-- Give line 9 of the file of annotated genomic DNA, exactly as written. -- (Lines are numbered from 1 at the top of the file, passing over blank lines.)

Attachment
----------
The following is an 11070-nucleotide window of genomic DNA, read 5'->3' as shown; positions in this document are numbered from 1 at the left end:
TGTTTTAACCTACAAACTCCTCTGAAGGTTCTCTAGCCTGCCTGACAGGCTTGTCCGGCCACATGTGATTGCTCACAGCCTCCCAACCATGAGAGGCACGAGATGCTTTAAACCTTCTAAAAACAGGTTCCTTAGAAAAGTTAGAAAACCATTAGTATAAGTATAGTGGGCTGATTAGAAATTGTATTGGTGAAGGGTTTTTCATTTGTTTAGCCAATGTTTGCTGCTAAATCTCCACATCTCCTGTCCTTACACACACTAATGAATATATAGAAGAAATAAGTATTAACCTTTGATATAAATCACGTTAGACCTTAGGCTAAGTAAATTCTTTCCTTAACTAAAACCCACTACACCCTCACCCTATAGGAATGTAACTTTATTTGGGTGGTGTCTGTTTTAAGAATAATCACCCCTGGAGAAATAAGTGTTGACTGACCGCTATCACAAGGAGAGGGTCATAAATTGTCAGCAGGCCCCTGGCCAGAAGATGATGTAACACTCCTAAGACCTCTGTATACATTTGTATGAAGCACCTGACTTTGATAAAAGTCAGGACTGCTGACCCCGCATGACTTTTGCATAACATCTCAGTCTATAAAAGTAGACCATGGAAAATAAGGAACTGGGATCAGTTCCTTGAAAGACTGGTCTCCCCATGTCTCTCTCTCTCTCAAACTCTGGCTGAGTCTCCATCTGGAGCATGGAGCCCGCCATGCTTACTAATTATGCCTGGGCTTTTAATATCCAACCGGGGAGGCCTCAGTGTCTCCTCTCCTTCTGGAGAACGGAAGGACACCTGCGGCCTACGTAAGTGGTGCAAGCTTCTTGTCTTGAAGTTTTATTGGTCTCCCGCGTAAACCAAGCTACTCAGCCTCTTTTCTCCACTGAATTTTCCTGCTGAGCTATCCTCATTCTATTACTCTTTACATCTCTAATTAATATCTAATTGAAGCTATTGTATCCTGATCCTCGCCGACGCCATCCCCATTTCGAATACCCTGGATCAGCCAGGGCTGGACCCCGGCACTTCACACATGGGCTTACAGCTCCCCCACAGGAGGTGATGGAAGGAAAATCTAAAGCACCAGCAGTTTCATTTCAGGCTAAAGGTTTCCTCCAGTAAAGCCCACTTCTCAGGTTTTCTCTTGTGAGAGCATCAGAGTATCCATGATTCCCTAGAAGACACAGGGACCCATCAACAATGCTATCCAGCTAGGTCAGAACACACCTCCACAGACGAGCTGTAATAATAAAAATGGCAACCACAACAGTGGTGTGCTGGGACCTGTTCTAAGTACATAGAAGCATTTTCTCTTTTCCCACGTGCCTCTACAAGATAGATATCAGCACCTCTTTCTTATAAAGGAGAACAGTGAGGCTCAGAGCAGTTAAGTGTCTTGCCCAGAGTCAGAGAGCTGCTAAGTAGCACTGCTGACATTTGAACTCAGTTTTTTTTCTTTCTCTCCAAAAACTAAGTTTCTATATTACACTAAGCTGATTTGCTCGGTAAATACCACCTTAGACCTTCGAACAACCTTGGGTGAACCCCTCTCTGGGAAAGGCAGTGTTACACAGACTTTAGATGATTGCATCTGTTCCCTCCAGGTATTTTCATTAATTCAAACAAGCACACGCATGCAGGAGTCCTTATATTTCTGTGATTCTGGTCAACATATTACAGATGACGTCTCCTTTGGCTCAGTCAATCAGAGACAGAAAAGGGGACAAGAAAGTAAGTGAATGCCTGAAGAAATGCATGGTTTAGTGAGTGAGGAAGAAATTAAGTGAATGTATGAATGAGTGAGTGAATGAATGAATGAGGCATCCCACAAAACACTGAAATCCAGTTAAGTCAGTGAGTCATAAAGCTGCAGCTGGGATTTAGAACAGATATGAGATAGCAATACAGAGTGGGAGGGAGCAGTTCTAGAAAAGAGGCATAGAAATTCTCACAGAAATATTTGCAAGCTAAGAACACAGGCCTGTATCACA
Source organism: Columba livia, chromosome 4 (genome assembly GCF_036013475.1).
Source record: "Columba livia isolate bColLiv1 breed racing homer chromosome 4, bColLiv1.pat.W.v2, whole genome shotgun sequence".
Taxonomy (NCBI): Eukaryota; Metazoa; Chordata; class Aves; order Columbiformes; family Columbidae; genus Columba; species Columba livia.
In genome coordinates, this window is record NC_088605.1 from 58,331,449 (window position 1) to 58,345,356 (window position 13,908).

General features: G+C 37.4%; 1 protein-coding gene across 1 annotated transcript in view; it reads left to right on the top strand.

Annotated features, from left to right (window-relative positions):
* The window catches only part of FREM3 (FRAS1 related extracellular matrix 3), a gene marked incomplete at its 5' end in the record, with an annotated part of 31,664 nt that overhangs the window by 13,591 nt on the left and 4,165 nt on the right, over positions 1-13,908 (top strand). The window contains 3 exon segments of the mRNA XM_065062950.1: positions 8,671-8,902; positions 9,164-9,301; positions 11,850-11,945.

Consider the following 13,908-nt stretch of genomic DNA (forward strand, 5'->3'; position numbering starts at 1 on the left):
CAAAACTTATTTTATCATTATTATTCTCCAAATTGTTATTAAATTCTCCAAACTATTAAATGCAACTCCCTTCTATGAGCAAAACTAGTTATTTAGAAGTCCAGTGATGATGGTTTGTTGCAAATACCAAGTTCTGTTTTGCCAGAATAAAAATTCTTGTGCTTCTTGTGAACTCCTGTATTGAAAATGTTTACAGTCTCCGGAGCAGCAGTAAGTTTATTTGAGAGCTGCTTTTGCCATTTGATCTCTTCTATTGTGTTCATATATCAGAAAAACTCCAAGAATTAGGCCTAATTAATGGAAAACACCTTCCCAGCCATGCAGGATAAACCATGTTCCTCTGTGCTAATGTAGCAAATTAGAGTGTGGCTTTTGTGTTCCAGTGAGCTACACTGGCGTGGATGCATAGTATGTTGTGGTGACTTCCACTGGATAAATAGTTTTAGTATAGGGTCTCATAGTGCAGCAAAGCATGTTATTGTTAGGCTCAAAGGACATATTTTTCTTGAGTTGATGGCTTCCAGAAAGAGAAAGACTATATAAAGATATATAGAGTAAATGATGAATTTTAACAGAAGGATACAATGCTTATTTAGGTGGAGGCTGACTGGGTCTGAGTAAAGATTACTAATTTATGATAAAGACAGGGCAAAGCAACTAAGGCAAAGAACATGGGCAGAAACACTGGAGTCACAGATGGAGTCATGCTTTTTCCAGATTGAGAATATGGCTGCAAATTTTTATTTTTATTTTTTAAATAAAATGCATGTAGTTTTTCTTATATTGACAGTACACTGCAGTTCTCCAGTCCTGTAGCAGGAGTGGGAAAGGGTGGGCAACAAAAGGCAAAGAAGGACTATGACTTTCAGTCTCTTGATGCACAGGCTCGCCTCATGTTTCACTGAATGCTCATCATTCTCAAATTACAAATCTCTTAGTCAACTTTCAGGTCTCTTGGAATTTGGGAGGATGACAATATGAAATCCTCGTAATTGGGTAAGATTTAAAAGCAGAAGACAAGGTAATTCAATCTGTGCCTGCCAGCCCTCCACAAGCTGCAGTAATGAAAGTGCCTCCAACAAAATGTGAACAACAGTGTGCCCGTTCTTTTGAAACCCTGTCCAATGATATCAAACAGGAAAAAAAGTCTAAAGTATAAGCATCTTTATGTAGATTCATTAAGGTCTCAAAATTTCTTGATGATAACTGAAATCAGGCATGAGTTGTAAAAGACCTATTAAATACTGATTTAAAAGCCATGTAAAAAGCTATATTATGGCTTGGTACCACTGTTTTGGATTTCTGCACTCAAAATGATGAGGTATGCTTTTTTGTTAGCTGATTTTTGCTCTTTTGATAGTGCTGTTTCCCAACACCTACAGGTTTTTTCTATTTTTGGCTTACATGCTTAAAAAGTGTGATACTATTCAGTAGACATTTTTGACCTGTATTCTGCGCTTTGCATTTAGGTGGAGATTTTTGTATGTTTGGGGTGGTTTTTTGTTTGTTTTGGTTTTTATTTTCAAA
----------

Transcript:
* The window catches only part of FREM3 (FRAS1 related extracellular matrix 3), a gene marked incomplete at its 5' end in the record, with an annotated part of 31,664 nt that overhangs the window by 13,591 nt on the left and 4,165 nt on the right, over positions 1-13,908 (top strand). The window contains 3 exon segments of the mRNA XM_065062950.1: positions 8,671-8,902; positions 9,164-9,301; positions 11,850-11,945.